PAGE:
As DNA damage leads to accumulation of mutations and genomic instability, many proteins that promote efficient DNA repair are also important tumor suppressors. In addition to the recruitment of 53BP1 to sites of DSBs by methylated Rb [15], p53 is directly involved in NER-mediated removal of UVC-induced DNA adducts through its binding of Xeroderma Pigmentosum B (XPB) [18]. p53 also directly binds DNA polymerase β (Polβ) and facilitates its loading onto abasic DNA during base excision repair (BER), and appears to control the fidelity of both HR and NHEJ [19, 20]. Adenomatous polyposis coli (APC) also regulates BER through an interaction with Polβ and flap endocnuclease 1 (Fen-1) [21]. Phosphatase and tensin homolog deleted on chromosome 10 (PTEN) binds and regulates the sumoylation of Rad52 during DSB repair [22]. The E3-ubiquitin ligase BRCA1 is necessary for repair of DSBs through both the HR and NHEJ pathways [23, 24], and BRCA2 facilitates the nucleation of Rad51 at sites of DSBs [25]. Though loss of these tumor suppressors results in malignant growth [26], they can also provide some therapeutic benefit by enhancing sensitivity to DNA damaging chemotherapeutics [27].

As NRMT1 has already been shown to regulate NER through its methylation of DDB2 [10], and two more of its substrates (BAP1 and PARP3) function in HR and NHEJ, respectively, the goal of this study was to determine if NRMT1 is a tumor suppressor involved in multiple modes of DNA repair. We observe that loss of N-terminal methylation enhances breast cancer cell sensitivity to DSBs induced by etoposide and γ-irradiation and results in the persistence of γH2AX foci after etoposide treatment. We also observed that NRMT1 loss in these cells increases proliferation, invasive potential, anchorage-independent growth, xenograft tumor size, and sensitivity to tamoxifen. These studies indicate that NRMT1 is a tumor suppressor that is needed for both NER [10] and DNA double strand break repair. They also show that loss of NRMT1 has the potential to be a biomarker for patients more likely to respond to DNA damaging agents and less likely to acquire resistance to tamoxifen.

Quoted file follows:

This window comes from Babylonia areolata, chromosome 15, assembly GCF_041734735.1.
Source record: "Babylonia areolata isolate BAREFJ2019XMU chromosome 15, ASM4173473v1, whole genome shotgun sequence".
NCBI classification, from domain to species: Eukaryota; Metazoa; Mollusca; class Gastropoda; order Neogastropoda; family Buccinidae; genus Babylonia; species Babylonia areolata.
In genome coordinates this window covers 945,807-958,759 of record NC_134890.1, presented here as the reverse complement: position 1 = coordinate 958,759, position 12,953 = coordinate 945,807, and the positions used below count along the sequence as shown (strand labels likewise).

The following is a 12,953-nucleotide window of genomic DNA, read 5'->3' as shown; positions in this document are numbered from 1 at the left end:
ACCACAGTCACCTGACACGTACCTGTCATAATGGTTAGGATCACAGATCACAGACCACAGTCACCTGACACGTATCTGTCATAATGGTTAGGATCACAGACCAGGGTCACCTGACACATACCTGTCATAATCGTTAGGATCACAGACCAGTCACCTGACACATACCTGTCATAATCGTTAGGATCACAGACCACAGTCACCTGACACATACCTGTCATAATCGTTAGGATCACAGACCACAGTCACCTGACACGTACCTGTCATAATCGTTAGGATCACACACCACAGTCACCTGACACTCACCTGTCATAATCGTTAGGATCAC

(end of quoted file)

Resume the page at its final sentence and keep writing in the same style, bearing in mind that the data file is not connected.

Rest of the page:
Results

Loss of NRMT1 promotes sensitivity to double-strand DNA breaks

N-terminal methylation of DDB2 by NRMT1 is necessary for its recruitment to UV-induced DNA damage and proper execution of NER [10]. Additional NRMT1 targets, BRCA1 associated protein 1 (BAP1) and poly-ADP-ribosylase 3 (PARP3), are involved in DNA double strand break repair. BAP1 is a deubiquitinating enzyme recruited to DNA and required for appropriate assembly of homologous recombination factors during DSB [28]. PARP3 poly-ADP-ribosylates proteins at DSBs and promotes NHEJ [29, 30]. Therefore, we wanted to test the hypothesis that N-terminal methylation by NRMT1 is also needed for repair of DNA double strand breaks. To test this, we stably knocked down NRMT1 in MCF-7 or LCC9 human breast adenocarcinoma cells and assayed their sensitivity to etoposide treatment or γ-irradiation. The cells were transduced with either a lentivirus expressing an shRNAmir against human NRMT1 or a control lentivirus expressing an shRNAmir against mouse NRMT1 (Figure 2B). This control hairpin has previously been shown ineffective against human NRMT1 [1]. Transduced cells were treated with either etoposide (120, 240, or 400 µM) or γ-irradiation (12 or 20 Gy) and fold change in cell number from day 0 was measured 24 and 48 hours post-treatment. We found that NRMT1 knockdown (KD) cells (both MCF-7 and LCC9) were more sensitive to etoposide and showed a significant decrease in cell number at all three etoposide concentrations (Figure 1A and 1B). To monitor if this decrease in cell number corresponded with an increase in cell death and not simply slowed proliferation, we measured the release of lactate dehydrogenase (LDH) after etoposide treatment. Etoposide significantly increased LDH release from both NRMT1 KD lines at 48 hours (Figure 1A and 1B).

Similar to etoposide treatment, NRMT1 KD cells were more sensitive to γ-irradiation and showed a significant decrease in cell number 48 hours post-treatment as compared to control cells (Figure 1C). This was true at both 12 and 20 Gy, and also corresponded to a significant increase in LDH release (Figure 1C). These data suggest that NRMT1 loss sensitizes cancer cells to agents that produce DSBs. To verify that loss of NRMT1 is impeding repair of DSBs, we assayed whether γH2AX foci (markers of DSBs) persist longer after etoposide treatment in NRMT1 KD cells. We found that in the cells with visible damage, NRMT1 KD resulted in a significantly higher number of γH2AX foci per cell 30 minutes after etoposide treatment as compared to control cells (Figure 1D), indicating these foci were beginning to accumulate and DSB repair is impaired. To better understand how NRMT1 is promoting recruitment of its substrates to sites of DNA damage, we assayed whether NRMT1 itself is recruited to γH2AX foci in response to etoposide treatment. However, we found no difference in NRMT1 localization with or without etoposide treatment and were not able to detect NRMT1-containing foci (Figure 1E). Based on these data, we hypothesize that NRMT1 is not recruiting its substrates to sites of DNA damage through direct binding, but rather, the actual N-terminal methylation of substrates attracts them to DNA. Whether this is by mediating direct binding to DNA or mediating new protein/protein interactions remains to be tested.

NRMT1 loss promotes sensitivity to double-strand DNA breaks.